EXCLUSIVE: Fired-up MP slams Sydney snobs who STILL believe those living in city’s west as ‘bogans’ – after woman’s extraordinary claim she missed a job because she’s a ‘westie’
- Labor member for Parramatta Julie Owens said western Sydney seen as ‘bogan’
- ABC broadcast a western Sydney special from a Penrith performing arts centre
- Erin Foster in the audience said she lost job offer because of where she lived
- Western Sydney Women advocate Amanda Rose said this was discrimination
- Missed out on a job because of where you live? contact: [email protected]
A Labor MP has admitted western Sydney residents are still perceived as ‘bogans’.
Julie Owens, the federal member for Parramatta, said that even in 2020, her area was unfairly stereotyped as being unsophisticated despite its diverse cultural mix of restaurants.
‘People have a perception western Sydney is a bunch of bogans,’ she told Daily Mail Australia on Wednesday.
‘I think there’s still a bit of that out there. We’re actually not though.
‘It’s an incredibly sophisticated place. It’s a place you come for food for a start.’
Ms Owens, a 62-year-old former shadow assistant minister, has spoken out after Erin Foster told the ABC’s Q&A program on Monday she lost a job offer because of where she came from.
People from western Sydney are often disparagingly referred to as ‘westies’.
‘Over my working life, I’ve actually had job offers rescinded when my employers found out I’ll be commuting from western Sydney,’ she said.
Ms Foster initially thought employers were reluctant to hire someone who had a long commute to get to work.
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Julie Owens, the member for Parramatta, said that even in 2020, her area was unfairly stereotyped as being unsophisticated despite its diverse cultural mix of restaurants. ‘People have a perception western Sydney is a bunch of bogans,’ she told Daily Mail Australia
A woman from an unfashionable outer suburb has spoken out about having a job offer withdrawn because of where she lived. Erin Foster revealed her situation as an audience member on the ABC’s Q&A program as it broadcast a western Sydney special from Penrith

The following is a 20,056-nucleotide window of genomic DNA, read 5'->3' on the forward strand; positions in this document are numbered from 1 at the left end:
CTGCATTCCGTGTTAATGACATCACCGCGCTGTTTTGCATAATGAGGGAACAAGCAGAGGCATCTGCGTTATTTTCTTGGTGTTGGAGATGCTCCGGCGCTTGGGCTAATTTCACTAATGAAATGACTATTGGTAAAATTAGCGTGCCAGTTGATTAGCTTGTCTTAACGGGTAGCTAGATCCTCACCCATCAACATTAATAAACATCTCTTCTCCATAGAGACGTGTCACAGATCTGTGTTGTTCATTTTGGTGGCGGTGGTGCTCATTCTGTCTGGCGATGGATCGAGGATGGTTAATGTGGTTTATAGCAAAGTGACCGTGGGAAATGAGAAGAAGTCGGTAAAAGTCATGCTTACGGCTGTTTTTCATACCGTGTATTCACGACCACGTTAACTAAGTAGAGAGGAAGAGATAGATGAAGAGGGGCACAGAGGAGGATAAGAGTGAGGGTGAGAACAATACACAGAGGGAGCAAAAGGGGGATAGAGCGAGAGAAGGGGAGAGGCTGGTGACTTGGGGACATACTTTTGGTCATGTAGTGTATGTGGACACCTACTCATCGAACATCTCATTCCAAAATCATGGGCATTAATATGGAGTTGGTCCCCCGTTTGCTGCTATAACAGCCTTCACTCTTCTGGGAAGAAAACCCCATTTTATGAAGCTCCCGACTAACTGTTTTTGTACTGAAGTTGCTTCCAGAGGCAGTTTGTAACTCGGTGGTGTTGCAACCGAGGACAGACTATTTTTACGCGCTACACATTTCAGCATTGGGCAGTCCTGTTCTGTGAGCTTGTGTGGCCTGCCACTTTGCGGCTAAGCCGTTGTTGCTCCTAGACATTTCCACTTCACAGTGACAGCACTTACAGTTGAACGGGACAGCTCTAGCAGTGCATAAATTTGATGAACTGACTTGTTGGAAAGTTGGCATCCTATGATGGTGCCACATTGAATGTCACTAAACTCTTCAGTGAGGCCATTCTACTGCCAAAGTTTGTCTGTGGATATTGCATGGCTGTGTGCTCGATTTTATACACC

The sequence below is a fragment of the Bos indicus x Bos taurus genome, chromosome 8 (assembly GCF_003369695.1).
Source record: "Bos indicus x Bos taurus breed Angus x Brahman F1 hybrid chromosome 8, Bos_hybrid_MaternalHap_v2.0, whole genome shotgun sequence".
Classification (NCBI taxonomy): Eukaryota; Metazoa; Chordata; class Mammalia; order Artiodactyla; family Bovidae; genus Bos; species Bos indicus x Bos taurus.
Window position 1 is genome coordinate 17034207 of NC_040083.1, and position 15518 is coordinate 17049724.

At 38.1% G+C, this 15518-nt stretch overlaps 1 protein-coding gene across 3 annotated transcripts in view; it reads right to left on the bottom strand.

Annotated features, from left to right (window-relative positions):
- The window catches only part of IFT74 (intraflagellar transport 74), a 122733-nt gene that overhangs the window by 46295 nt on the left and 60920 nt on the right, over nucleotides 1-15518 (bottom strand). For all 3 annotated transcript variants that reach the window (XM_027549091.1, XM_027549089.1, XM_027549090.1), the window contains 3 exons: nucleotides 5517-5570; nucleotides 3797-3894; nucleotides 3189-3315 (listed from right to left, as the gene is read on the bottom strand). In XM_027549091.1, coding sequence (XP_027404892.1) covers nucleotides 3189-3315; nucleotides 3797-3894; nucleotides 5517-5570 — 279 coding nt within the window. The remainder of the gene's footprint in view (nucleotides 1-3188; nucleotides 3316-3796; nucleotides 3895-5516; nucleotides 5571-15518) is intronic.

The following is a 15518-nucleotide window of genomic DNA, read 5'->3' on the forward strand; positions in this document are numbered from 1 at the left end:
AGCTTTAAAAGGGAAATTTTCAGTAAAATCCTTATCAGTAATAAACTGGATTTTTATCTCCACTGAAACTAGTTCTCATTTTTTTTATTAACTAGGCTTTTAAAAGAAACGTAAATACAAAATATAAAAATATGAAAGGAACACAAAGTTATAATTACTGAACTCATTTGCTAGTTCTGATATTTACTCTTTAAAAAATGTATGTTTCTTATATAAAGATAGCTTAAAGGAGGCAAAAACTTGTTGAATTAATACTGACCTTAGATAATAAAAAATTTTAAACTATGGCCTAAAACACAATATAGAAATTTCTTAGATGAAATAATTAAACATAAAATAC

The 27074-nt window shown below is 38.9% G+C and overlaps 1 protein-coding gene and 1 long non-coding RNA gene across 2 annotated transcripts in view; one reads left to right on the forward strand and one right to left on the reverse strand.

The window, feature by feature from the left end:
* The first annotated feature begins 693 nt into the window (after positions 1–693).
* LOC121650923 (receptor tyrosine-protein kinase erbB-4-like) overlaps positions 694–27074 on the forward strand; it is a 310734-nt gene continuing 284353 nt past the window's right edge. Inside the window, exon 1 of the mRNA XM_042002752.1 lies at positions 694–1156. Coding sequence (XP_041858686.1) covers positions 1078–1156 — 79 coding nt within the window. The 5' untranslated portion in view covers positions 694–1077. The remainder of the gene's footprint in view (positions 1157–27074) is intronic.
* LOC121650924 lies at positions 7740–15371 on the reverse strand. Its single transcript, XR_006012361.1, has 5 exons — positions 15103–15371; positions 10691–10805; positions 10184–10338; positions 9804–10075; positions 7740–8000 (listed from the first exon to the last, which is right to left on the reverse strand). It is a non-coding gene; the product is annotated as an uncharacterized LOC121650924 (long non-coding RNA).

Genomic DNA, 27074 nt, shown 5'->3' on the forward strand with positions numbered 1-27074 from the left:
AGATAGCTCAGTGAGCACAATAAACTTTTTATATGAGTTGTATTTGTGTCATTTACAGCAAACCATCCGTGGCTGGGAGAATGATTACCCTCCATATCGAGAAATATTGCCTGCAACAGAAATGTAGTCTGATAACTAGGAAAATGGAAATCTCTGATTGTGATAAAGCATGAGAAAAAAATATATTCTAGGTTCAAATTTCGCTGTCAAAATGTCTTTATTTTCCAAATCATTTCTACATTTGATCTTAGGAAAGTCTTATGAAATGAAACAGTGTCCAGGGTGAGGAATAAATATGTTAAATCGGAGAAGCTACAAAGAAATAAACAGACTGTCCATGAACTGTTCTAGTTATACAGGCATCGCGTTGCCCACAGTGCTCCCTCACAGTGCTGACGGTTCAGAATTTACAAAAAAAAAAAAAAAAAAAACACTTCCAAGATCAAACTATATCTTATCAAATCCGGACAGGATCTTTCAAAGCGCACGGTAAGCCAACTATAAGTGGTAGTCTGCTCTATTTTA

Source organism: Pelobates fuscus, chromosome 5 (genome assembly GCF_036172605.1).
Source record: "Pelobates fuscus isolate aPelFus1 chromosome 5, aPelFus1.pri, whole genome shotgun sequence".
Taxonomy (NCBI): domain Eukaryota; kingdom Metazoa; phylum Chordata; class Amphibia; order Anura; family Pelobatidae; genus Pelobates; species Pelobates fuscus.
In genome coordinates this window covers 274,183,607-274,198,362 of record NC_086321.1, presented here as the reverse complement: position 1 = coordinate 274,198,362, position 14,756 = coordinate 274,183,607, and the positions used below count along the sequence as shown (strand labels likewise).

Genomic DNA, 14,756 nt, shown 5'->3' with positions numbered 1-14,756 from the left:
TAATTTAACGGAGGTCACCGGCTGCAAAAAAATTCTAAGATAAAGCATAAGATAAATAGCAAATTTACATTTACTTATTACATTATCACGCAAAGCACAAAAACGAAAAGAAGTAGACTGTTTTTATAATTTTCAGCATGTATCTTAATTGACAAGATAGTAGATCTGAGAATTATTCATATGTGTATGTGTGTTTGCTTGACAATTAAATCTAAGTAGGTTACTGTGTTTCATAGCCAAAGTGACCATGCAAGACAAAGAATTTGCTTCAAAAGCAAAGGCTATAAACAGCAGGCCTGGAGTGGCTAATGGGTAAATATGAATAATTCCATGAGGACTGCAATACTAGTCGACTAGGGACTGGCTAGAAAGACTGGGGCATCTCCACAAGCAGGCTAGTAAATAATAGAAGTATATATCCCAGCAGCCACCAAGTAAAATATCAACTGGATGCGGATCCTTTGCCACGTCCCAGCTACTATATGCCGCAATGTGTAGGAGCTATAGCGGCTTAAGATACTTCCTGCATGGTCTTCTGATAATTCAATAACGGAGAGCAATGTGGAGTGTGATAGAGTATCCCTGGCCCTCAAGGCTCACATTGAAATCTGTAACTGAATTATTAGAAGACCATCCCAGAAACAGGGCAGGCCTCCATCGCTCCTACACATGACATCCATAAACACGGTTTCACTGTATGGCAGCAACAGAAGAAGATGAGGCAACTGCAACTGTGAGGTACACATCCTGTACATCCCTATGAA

Ms Owens, who has been in Parliament since 2004, disagreed with the suggestion people were losing job offers because they came from western Sydney.
‘I haven’t heard that I have to say,’ she said.
The Labor backbencher and former record industry label executive said people were more likely to miss out on a job because of racial or cultural discrimination.
‘I do hear stories from people they can’t get through the door because of their name,’ Ms Owens said.
‘What we find quite common in western Sydney is that people of various races are more qualified for the jobs they apply for than the jobs require.
‘You hear stories of people working as bank tellers, which is supposed to be an entry level position, when actually, they’ve got serious qualifications.
‘Even where a person is qualified for the job, even where a person does have the qualifications and the experience, there seems to be a greater difficultly in getting the job.’
The Labor backbencher and former record industry label executive said people were more likely to miss out on a job because of racial or cultural discrimination
While many migrants over qualified, Ms Owens said overall lower levels of university education in western Sydney, compared with wealthier parts of the city, fed the perception is was less fashionable.
‘There are real barriers,’ she said.
Amanda Rose, the founding director of social advocacy group Western Sydney Women, said the withdrawal of a job offer had nothing to do with the travel time.
‘That’s rubbish. If someone wants a job, they will travel,’ she said.
‘To have a job rescinded because of where you’re from and because you’re from western Sydney, that is discrimination and that is a stigma that comes with western Sydney.’
Ms Rose, who grew up in western Sydney, said people from this area were often saddled with inaccurate stereotypes.
‘”Oh, if you’re from western Sydney, honey, you’re not smart, you’re not ambitious, you don’t really want to make it in life”,’ she said.
Amanda Rose, the founding director of social advocacy group Western Sydney Women, said the withdrawal of a job offer had nothing to do with the travel time
‘I’m sick to death of hearing, “Oh, he’s a Blacktown boy gone good” or “Haven’t you done well for yourself, sweetheart?”.’
Television personality Lisa Wilkinson grew up in Campbelltown
Blacktown was where movie star Toni Collette grew up and was the suburb where retired billionaire Frank Lowy set up Westfield in 1960, growing it into the world’s biggest shopping mall group.
Former prime minister Paul Keating, former Test cricket captain Steve Waugh and his brother Mark spent their childhood in the south-west Sydney suburb of Bankstown.
One of Steve Waugh’s successors Michael Clarke hailed from Liverpool.
Television personality Lisa Wilkinson grew up in Campbelltown.
None of those prominent Australians still live in western Sydney.
Western Sydney is home to 2.5million people, with more than half the residents in some areas having been born overseas.
This area is also very influential politically and often decides federal elections, with the once safe Labor area now being challenged as the Liberal Party appeals to aspirational and some socially-conservative voters.
The ABC special was broadcast at the Joan Sutherland Performing Arts Centre at Penrith in the federal electorate of Lindsay, which has voted with the government at every election bar one since 1984.